The search engine market is obviously dominated by a small number of big players, but that doesn't mean that small companies with interesting ideas can't still get at least a small slice of this market. One of these services is Duck Duck Go, which has a rather silly name, but turns out to be a pretty interesting search engine. Duck Duck Go aims to get its users to their desired destinations in as few clicks as possible. Instead of long lists of results, Duck Duck Go simply tries to return the most relevant links about a given topic.

Features

Whenever you do a search on Duck Duck Go, the service will try to bring up the most 'official' page first, and if the search terms has a Wikipedia page, it will also include a short blurb from Wikipedia, as well as related search terms in a box at the top of the page.

For some topics, Duck Duck Go features special category pages, and it can also recognize calculations, phone numbers, zip codes, ISBN numbers, and product codes, as well as street and IP addresses.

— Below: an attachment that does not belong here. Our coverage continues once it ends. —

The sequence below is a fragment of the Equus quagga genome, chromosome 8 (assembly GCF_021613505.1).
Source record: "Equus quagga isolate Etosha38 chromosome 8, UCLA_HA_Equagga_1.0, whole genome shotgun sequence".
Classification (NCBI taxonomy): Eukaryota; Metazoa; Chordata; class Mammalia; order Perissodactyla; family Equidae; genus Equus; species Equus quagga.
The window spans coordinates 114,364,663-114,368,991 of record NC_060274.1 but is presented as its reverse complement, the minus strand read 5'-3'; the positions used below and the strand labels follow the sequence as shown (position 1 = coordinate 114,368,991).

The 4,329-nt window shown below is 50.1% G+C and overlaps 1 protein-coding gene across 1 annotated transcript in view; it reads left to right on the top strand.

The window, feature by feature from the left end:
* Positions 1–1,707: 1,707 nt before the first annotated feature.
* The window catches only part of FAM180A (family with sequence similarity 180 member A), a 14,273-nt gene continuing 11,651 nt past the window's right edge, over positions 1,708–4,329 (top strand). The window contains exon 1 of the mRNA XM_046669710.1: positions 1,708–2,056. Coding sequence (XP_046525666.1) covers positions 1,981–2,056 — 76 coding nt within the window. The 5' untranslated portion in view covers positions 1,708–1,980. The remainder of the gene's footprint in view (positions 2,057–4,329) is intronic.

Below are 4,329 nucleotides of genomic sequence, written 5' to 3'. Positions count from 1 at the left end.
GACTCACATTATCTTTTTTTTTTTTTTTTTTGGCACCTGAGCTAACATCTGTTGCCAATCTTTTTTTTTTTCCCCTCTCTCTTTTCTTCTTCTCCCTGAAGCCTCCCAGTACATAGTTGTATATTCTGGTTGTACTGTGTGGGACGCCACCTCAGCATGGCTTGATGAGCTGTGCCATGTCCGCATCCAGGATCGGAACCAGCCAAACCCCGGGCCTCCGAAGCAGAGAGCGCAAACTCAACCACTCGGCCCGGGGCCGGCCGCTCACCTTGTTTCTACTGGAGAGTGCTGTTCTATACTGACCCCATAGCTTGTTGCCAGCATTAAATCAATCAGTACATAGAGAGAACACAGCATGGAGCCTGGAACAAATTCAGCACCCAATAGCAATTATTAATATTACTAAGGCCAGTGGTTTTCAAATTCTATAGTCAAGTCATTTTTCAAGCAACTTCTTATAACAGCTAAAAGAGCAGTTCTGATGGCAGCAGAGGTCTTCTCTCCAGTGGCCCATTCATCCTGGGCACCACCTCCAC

Judging from the results we have seen, it seems like Duck Duck Go actually gets a lot of its information from Wikipedia, though it also uses Yahoo's BOSS service to provide users with standard search results when the service can't find better information on Wikipedia.

Duck Duck Go also does a great job at providing users with options for disambiguation, which also look like they are based on Wikipedia's disambiguation pages. If you search for "Berlin," for example, Duck Duck Go will ask you if you are looking for the German capital, an album from Lou Reed, or a town in Connecticut.

Firefox Toolbar and iPhone App

Duck Duck Go also has a Firefox toolbar, which just came out of beta today, and the company boasts that this toolbar can prevent users from going to over 44 million spam or parked domains (based on a list maintained by the Parked Domains Project).

The company also provides an iPhone app, as well as a number of blog widgets that are not directly related to its core business.

We like the simplicity of the service, and the company's focus on getting users to results quickly by mashing up data from Yahoo and Wikipedia works well for most search terms. In many ways, it actually feels a bit like an automated version of Mahalo. Of course, Duck Duck Go's name might not exactly help it gain mainstream traction, but other search engines before it also had seemingly silly names and they did quite well in the marketplace.